Do you really know your friends?

People silhouetted against sunset. Photo by Hudson Hintze on Unsplash

“Can’t do pizza: visiting Bill at hospice b4 session.”
I stared blankly at the message on my phone for several seconds before I typed a reply:
“Why is Bill at hospice?”
The reply took a few minutes. “Throat cancer. Cya at session.”

I’d only been away for three months, and Bill had been fine when I’d left. That message exchange was on Tuesday; we played music at his wake that Saturday. And despite having played music with Bill every Tuesday evening for years, I learned more about him at his funeral than I ever had at our weekly music sessions.

As I sat at the wake, playing Irish tunes with the others, an unpleasant realisation dawned: I barely knew the other musicians either! Fortunately, that was easily solved: I started inviting them over regularly for shared dinners. I wanted to get to know my friends while they were still alive.

Every few weeks when I’m home, we get together at my place for a pot luck dinner. The rules are simple: no music, no electronics, no internet, just talking, and all topics are fair game.

People holding sliced pizza by from Pexels

We’re from very different backgrounds and rarely agree on anything. Even when we do agree, a few of us play devil’s advocate, just for fun. When we find interesting people, we invite them along too and the discussions are energetic and wide-ranging.

Being unable to resort to the internet to look up facts to support our side of the debate takes us back to the good old days where we actually had to know what we were talking about; failing that, we fall back on personal anecdotes and wild speculation. There’s usually a flurry of email for several days afterwards, as we all fact check ourselves. And it’s wonderful.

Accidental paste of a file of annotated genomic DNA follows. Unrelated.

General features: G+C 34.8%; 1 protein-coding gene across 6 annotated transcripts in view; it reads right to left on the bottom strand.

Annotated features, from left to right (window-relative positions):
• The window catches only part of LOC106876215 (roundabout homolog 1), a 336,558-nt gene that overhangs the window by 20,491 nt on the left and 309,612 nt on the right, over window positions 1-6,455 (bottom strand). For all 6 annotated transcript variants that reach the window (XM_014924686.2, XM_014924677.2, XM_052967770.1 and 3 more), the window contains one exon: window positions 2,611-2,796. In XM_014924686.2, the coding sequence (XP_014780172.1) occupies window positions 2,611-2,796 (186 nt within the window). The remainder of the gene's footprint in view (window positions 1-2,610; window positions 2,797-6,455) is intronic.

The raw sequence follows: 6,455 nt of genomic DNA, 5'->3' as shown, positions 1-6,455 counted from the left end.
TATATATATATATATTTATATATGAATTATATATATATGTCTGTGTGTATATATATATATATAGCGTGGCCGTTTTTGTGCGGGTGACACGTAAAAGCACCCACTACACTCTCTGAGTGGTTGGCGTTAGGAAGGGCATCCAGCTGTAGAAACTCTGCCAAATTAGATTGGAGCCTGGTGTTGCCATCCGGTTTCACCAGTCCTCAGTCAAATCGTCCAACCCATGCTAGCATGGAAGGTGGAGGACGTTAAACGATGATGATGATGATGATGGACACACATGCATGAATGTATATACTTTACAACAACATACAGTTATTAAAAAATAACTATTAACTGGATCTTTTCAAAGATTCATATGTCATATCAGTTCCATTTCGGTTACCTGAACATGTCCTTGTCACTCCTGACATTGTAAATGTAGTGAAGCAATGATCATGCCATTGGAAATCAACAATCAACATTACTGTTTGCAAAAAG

There’s a relief in being able to talk to people face-to-face. There’s a freedom in understanding that it’s okay to disagree, and that as long as we all have the same basic values, it’s possible to still be friends.

As a seafarer, I’m often away from home. Whenever I leave, I make sure that I say the important things that need to be said, have the difficult conversations, and finish off any other unfinished personal business. When I’m facing an emergency at sea, I don’t have to waste energy on thinking of the things I wish I’d said.

Another folk club member died of cancer just before I left home this time. As with Bill, I learned more about her at her funeral than I did when I was volunteering alongside her, and as with Bill, I wish I’d got to know her better. I can’t change that, but I can use it as a reminder to myself not to take my friends for granted because I never know when they’ll disappear.

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